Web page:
monograph · Do Europeans Exist?
Building a European Identity: Obstacles and Opportunities
Philip T. Hoffman
Today there really is no such thing as a European identity. True, young people may view themselves as European, and so perhaps do some EU officials and members of the European Parliament. But they are the exceptions, because a European identity does not yet exist. In fact, a European identity has not existed for centuries: since at least the Reformation and the rise of the sovereign state, and perhaps ever since the schism between eastern and western Christianity or even since the collapse of the Roman Empire in the West.
Instead of embracing a European identity, Europeans cling to separate national identities, national identities forged by shared political history and anchored in language, ethnicity, and a common culture. Those national identities are deeply rooted and quite powerful. They can sway voters and even push them to turn against their economic interest. In the United Kingdom, for instance, they drove voters to opt for Brexit even though quitting the EU was expected to reduce British national income by closing off markets for goods, services, and labor.
National identities can do more, though, than driving voters to abandon open markets. They can also lead citizens—and hence elected officials in democracies—to oppose valuable policies that depend on cooperation across nations, from assistance for economies in crisis to cross country bank insurance. The cooperative policies they oppose would bring huge benefits. They would help lift Europe out of recessions and reduce the risk of financial crises. And in the long run they would help create a European identity and thereby ward off future votes to exit from the EU. But despite all the benefits, such policies are simply impossible politically, because people in general are usually reluctant to extend a helping hand beyond the borders of their own nation or their own ethnic group. Their cooperation, it turns out, is typically limited to people like themselves, or so research in anthropology and behavioral economics suggests. Although such a limit to cooperation may have paid off in the bellicose societies of the early Middle Ages and although it may do the same in certain anarchic societies in modern Africa and Asia, in Europe today it is a barrier to policies that could make everyone better off.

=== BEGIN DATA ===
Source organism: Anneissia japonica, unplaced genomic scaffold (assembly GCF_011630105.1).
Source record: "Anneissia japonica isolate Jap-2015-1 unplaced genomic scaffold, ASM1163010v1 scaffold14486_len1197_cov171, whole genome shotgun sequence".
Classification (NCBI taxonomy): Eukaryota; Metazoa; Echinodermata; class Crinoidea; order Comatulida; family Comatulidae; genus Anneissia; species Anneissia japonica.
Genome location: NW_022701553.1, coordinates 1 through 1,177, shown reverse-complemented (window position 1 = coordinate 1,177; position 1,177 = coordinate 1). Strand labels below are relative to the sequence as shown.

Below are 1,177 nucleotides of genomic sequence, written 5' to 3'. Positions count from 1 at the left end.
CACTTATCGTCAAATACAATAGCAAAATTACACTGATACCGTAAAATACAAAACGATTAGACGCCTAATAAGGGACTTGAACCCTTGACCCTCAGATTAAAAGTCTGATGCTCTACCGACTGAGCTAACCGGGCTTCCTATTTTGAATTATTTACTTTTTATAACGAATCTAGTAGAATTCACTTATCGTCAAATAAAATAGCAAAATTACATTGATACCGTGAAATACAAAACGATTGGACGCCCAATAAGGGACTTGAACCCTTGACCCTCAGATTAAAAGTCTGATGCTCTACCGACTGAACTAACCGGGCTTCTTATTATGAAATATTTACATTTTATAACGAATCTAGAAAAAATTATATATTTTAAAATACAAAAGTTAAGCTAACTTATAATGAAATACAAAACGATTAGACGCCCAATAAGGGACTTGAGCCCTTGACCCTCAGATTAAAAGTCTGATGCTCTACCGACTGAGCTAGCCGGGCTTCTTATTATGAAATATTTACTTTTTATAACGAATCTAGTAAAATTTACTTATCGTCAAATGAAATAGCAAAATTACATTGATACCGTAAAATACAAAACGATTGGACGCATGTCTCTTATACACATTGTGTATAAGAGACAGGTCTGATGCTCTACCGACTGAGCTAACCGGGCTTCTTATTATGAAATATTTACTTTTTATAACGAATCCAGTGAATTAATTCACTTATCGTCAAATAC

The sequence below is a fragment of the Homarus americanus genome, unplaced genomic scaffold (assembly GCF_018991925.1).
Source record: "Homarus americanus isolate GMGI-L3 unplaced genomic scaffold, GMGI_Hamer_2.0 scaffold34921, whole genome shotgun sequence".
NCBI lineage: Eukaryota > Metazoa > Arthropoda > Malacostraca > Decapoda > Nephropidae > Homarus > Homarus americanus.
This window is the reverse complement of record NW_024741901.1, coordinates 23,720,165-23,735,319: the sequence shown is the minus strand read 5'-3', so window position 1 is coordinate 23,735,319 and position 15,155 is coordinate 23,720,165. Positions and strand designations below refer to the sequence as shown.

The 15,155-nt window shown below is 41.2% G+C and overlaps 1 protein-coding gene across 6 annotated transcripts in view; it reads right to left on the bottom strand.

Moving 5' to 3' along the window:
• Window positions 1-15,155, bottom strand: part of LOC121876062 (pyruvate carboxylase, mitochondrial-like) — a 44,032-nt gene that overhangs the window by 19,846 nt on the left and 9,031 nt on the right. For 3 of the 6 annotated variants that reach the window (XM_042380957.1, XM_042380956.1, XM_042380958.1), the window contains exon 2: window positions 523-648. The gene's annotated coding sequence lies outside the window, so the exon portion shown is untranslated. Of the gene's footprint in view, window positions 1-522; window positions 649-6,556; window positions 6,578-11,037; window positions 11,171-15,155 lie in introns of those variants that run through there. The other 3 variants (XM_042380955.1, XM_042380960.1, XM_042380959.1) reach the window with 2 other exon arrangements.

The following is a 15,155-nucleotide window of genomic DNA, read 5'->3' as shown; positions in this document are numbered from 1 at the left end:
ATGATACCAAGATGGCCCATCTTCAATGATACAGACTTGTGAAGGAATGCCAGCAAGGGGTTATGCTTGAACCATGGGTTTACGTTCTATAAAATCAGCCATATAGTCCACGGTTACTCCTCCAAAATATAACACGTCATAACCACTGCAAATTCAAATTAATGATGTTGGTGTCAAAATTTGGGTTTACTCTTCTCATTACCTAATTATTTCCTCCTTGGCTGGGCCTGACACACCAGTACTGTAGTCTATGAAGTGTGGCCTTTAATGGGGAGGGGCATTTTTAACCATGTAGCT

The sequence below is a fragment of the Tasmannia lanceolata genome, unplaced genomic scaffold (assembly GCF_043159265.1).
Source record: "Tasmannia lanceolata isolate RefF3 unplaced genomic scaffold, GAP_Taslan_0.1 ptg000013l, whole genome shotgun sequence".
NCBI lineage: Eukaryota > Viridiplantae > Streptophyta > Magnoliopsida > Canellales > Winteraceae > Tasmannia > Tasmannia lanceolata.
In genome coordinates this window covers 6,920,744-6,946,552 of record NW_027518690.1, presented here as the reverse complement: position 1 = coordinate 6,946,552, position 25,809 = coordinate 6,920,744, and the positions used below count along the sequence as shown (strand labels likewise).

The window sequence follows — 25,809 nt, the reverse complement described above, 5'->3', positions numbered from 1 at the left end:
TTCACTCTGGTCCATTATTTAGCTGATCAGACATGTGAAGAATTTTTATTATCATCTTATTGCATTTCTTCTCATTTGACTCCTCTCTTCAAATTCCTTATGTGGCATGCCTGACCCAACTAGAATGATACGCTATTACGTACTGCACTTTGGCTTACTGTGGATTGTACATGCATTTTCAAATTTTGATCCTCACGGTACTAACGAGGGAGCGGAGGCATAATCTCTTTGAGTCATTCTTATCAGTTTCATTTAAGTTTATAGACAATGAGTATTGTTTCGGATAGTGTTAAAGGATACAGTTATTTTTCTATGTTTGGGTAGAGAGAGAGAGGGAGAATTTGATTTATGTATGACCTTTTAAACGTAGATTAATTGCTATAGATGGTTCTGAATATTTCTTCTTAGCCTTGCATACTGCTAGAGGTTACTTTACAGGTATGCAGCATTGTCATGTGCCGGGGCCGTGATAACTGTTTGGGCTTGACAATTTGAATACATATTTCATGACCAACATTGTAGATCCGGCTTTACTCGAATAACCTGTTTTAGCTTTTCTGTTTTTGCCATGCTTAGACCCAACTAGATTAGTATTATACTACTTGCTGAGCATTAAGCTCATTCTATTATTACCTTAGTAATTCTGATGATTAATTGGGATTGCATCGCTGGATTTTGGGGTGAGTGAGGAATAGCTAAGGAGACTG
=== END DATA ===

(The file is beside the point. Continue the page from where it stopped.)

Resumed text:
European leaders will have to take Europe’s ingrained national identities into account
The first step here is to continue policies that are already helping to form a European identity and gain support for the EU. They include the EU’s efforts that appeal to the young, such as university scholarships or initiatives to assist unemployed youths who are not in school or apprenticeship programs. The EU should also boost aid to areas that have that have suffered severe job losses, whether it is because of international trade or because of technical change. Offering the aid should be feasible despite the EU’s limited budget, since the areas affected would be small. The assistance would have the great advantage of getting the EU backing from voters who might otherwise blame it for their plight. Those voters might be unskilled workers whose jobs are threatened by immigrant labor or by imports of foreign manufactured goods. In theory, the EU’s open markets for goods and labor should of course generate gains large enough to compensate these workers for the threat and make them and everyone else better off. But in reality workers in such a situation rarely receive adequate compensation, and they then have all the more reason to reject immigration and open markets, beyond the influence that ethnocentric nationalism has on them. The aid from the EU will help stop that from happening.
European leaders should relax current rules governing labor market mobility
The final step would be to enact-European wide bank insurance and supplementary wage insurance to compensate workers left unemployed (or underemployed) in middle age due to international trade or technical change. If combined with higher capital requirements for banks, the European wide bank insurance would not be costly, and it would prevent the sort of financial crises that have plagued Greece and other countries. As for the wage insurance, it would supplement existing national programs of unemployment compensation, which, despite their generosity, often fail workers who find themselves out of work in middle age, when they are too old to retrain or consider moving to another country. The wage insurance would then provide a bridge to existing national old age retirement programs, after unemployment compensation was exhausted.
This step would of course be the hardest politically, because it would demand far more resources and would spark resistance in countries that are thriving economically. Politically, is not yet feasible, and it will not be possible to take this step until European economies improve. But with the good will earned by a strategic retreat from labor market rules and by programs to aid the young or assist areas that have suffered severe job market losses, it should be possible to take this step too in the future.
with the political support and the benefits generated by cooperation, a European identity will take hold and thrive
Philip T. Hoffman
Rea A. and Lela G. Axline Professor of Business Economics and Professor of History, California Institute of Technology
Author of Why did Europe conquer the world?